3

Here is what I remember:

  1. Read in the late 80's or early 90's.
  2. Main character is a woman, but as a child, had been gender swapped to male.
  3. Recently "woke up" as a previous incarnation had been brutally murdered.
  4. Turns out that there is a male version of herself, an illegal clone.
  5. Takes place on a space station, so the extra clone is using valuable resources.
  6. The clone was created by mistake. Some criminals stole several clones and revived them, believing one of them would be worth ransoming.
  • Did they have an artistic hobby of sculpting weather events? – FuzzyBoots Aug 31 '17 at 17:30
  • Not that I can remember. I've added more to the list. – Jim Green Aug 31 '17 at 17:34
  • I assume that this book was set in he future – Guy Aug 31 '17 at 17:39
  • I'm pretty sure that I read this one as part of a collection, but I can't seem to find it in my recent reading history. I remember another one of the stories in the collection involved a pair of "half siblings" on another planet in the solar system (Mercury or Venus, I think) who have to come to grips with that one of them is a clone of the other, culminating in a scene where they're stuck in a cave-in on a lake of mercury, skin-to-skin as the result of a need to share their energy-field spacesuits. – FuzzyBoots Aug 31 '17 at 17:42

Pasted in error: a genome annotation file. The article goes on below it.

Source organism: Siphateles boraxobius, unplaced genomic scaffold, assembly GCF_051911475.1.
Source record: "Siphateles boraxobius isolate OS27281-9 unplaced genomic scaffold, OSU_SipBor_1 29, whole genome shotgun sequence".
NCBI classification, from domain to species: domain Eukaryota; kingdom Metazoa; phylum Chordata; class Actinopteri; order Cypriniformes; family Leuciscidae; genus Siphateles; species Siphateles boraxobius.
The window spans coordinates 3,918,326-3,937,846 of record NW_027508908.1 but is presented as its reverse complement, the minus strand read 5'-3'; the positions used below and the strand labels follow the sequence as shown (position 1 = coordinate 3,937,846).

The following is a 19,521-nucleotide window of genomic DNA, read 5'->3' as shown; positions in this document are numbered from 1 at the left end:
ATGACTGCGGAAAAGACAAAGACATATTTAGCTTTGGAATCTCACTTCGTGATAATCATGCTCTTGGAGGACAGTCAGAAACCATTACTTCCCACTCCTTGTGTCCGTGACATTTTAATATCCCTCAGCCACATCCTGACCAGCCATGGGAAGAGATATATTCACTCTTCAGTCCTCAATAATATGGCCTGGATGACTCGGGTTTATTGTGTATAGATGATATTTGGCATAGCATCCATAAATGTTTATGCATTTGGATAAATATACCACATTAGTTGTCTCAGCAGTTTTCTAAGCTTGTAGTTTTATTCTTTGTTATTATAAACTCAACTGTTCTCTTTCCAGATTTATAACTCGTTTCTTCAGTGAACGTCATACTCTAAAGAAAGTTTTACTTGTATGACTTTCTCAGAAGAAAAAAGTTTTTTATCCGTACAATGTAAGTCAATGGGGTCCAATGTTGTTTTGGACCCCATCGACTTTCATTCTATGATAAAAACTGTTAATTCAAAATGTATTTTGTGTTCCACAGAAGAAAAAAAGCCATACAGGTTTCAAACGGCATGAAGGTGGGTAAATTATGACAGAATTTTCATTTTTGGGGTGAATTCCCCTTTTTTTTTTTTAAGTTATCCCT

• 1
    While this may turn out to be a duplicate, we don't close story-id questions as dupes unless the OP confirms that the dupe contains the answer. – Blackwood Sep 1 '17 at 20:26
6

This is one of the stories included in one of John Varley's Ophiuchi Hotline collections -- I believe it's The Barbie Murders, the individual story is titled "The Phantom of Kansas" (thanks, FuzzyBoots!). Fox, a weather designer, is the victim of a botched attempt at clone-napping. The conflict arises because of Lunar law, which prohibits two living people having the same genome (Varley never did say what they'd do with natural identical twins -- reproduction was assisted enough by then, they might never had had those). The clone, who calls himself Rat, makes himself known to Fox by real-time tampering with a tornado Fox had designed.

In the end, they find a way to get Rat onto a ship bound for Pluto, where genetic laws like Luna's don't (yet) exist, so Rat won't be under a death sentence.

Not the answer you're looking for? Browse other questions tagged or ask your own question.